Personnel recovery greatly increases our nation's ability to keep the promise to bring home safely our men and women who become isolated in harm's way. Additionally, it helps prevent the exploitation of our men and women by our adversaries. Personnel Recovery operations have proven their worth and as a result, far fewer families in recent conflicts have been left with the anguish of unanswered questions about the fates of their loved ones.
Interagency Involvement in Personnel Recovery
In past conflicts with nations such as Germany and Japan, the detention of captured Americans as Prisoners of War was, in-and-of-itself, lawful in accordance with the Geneva Conventions. In current operations, however, American service personnel face non-state adversaries, such as terror networks, and with that the possibility of detention in the form of kidnapping or hostage taking, which is unlawful. This change brings with it increased interest on the part of the US Department of Justice, to prosecute those who take Americans hostage and commit other unlawful acts against American personnel.
An additional change from past conflicts is that the United States conducts operations in conjunction with recognized sovereign governments in countries such as Iraq and Afghanistan where the United States has embassies. In these situations diplomatic solutions and a reliance on host-nation authorities may be the best way to affect the safe recovery of missing personnel. That is why Personnel Recovery is the "the sum of military, diplomatic, and civil efforts to prepare for and execute the recovery and reintegration of isolated personnel." The US State Department coordinates with DPMO regarding their Personnel Recovery program.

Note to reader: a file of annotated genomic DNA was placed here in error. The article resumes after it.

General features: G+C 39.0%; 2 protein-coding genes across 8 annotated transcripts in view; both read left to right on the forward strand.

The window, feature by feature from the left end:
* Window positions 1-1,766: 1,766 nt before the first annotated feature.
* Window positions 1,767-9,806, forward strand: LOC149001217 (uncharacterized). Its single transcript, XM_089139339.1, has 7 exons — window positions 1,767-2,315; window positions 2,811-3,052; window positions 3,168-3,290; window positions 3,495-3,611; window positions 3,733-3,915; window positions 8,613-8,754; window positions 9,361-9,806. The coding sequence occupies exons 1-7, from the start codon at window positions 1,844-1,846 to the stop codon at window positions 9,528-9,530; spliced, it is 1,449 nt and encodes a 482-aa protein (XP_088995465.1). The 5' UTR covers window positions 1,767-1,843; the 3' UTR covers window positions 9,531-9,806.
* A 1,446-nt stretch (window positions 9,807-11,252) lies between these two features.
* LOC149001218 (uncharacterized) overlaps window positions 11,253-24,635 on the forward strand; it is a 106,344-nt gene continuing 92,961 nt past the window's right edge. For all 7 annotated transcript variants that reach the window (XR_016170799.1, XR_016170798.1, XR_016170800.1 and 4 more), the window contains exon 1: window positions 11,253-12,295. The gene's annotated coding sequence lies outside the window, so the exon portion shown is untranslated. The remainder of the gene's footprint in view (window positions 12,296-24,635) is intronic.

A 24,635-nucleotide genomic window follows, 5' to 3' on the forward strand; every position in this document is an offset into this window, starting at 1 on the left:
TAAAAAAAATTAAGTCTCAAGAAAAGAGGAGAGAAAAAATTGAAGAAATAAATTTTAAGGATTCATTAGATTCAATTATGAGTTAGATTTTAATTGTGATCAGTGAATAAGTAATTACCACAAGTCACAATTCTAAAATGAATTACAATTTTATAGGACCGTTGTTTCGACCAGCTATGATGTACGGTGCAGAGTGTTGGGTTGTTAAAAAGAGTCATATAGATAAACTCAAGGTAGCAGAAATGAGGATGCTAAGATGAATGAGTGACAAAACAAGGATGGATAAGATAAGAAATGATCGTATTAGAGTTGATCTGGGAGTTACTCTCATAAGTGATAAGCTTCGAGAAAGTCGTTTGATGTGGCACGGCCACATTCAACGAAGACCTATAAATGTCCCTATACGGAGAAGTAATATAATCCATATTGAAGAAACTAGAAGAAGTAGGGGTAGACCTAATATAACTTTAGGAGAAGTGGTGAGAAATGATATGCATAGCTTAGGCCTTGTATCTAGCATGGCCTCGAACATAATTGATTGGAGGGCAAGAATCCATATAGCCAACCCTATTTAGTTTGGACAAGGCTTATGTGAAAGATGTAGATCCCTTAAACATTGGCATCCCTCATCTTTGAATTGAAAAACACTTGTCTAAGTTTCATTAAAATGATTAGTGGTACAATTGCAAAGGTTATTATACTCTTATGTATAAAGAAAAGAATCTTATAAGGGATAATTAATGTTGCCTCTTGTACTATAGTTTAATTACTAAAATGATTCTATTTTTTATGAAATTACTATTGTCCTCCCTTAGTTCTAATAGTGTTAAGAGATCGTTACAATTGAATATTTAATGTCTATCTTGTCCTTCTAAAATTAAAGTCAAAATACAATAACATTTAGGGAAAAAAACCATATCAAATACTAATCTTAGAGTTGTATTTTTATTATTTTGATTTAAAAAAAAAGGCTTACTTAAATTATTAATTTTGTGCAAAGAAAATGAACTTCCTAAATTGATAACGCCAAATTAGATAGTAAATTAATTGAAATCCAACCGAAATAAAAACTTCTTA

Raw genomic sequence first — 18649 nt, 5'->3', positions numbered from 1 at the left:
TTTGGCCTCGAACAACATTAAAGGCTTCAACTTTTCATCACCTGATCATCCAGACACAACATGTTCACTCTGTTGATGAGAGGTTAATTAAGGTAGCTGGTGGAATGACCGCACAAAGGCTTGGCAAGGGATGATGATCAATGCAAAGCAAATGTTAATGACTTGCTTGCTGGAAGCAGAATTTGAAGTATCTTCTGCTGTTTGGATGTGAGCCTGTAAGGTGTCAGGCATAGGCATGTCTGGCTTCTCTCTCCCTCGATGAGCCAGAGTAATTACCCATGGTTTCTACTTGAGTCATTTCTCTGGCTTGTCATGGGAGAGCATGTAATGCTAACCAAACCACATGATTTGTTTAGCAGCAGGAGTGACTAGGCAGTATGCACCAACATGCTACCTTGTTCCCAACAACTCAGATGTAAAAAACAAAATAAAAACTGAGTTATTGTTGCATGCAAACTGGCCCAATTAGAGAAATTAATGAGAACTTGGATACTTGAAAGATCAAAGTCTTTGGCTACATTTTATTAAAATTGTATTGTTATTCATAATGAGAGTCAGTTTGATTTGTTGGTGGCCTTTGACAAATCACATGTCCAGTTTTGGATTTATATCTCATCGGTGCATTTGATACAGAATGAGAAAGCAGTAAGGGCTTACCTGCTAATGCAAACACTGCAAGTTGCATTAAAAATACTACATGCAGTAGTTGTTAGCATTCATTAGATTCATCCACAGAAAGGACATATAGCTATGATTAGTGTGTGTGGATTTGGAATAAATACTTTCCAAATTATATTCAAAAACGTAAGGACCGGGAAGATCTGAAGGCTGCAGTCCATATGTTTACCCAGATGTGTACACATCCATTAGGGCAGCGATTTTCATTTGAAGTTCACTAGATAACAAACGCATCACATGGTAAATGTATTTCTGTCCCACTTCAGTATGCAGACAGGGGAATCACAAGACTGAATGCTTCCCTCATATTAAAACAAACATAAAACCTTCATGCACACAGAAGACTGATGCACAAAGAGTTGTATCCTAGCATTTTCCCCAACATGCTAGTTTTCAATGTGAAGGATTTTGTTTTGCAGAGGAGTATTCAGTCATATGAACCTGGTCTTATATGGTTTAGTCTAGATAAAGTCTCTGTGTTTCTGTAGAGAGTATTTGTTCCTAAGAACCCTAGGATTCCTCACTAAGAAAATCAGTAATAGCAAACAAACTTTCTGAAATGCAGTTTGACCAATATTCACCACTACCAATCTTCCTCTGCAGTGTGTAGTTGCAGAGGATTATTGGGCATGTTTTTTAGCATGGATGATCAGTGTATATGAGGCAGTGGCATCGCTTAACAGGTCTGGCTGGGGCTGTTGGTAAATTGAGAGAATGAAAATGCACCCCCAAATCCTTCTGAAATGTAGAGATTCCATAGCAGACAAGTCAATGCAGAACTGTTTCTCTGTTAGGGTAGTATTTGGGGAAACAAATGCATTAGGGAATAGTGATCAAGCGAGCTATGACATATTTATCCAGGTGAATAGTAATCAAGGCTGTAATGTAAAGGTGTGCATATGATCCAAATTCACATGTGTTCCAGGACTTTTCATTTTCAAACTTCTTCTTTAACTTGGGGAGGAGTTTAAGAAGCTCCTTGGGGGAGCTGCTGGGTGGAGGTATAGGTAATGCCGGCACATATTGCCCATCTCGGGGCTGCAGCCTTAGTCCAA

Other US government agencies share the same concern for the safety of their employees abroad as does the DoD. Many government agencies also help develop technologies and collect information that can assist in the recovery of Americans missing overseas. For all these reasons, the White House approved the "United States Policy on Personnel Recovery and the Prevention of U.S. Hostage-Taking and Other Isolating Events" in the form of Annex 1 to National Security Presidential Directive 12. This policy enables Personnel Recovery cooperation across the whole of government by giving every federal department the same vision, goals, and framework with respect to the safe return of our people.
DoD Support to Civil SAR